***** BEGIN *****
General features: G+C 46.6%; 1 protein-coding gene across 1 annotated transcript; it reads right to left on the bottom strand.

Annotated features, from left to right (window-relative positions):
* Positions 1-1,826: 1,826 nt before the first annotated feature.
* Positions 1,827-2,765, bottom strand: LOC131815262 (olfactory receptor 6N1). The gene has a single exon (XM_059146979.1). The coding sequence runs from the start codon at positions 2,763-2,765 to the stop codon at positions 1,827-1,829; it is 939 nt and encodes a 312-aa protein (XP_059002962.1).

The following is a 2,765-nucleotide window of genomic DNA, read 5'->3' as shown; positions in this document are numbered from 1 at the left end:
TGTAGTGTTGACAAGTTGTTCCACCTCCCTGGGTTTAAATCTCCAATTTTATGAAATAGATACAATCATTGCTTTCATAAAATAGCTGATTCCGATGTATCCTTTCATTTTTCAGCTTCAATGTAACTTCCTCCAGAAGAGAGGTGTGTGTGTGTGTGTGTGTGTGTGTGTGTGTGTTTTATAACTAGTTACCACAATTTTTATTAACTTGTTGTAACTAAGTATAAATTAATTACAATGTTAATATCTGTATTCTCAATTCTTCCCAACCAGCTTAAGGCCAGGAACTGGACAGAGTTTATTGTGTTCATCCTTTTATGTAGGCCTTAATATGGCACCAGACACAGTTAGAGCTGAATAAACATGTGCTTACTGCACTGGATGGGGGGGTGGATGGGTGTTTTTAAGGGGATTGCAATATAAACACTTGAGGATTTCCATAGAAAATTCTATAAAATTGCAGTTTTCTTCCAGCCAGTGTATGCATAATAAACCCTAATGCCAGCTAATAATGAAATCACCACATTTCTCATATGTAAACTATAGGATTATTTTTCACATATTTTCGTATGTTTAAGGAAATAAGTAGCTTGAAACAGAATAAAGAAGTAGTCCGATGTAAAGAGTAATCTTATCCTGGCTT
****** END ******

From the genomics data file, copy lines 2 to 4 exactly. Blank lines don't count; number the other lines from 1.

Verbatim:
Annotated features, from left to right (window-relative positions):
* Positions 1-1,826: 1,826 nt before the first annotated feature.
* Positions 1,827-2,765, bottom strand: LOC131815262 (olfactory receptor 6N1). The gene has a single exon (XM_059146979.1). The coding sequence runs from the start codon at positions 2,763-2,765 to the stop codon at positions 1,827-1,829; it is 939 nt and encodes a 312-aa protein (XP_059002962.1).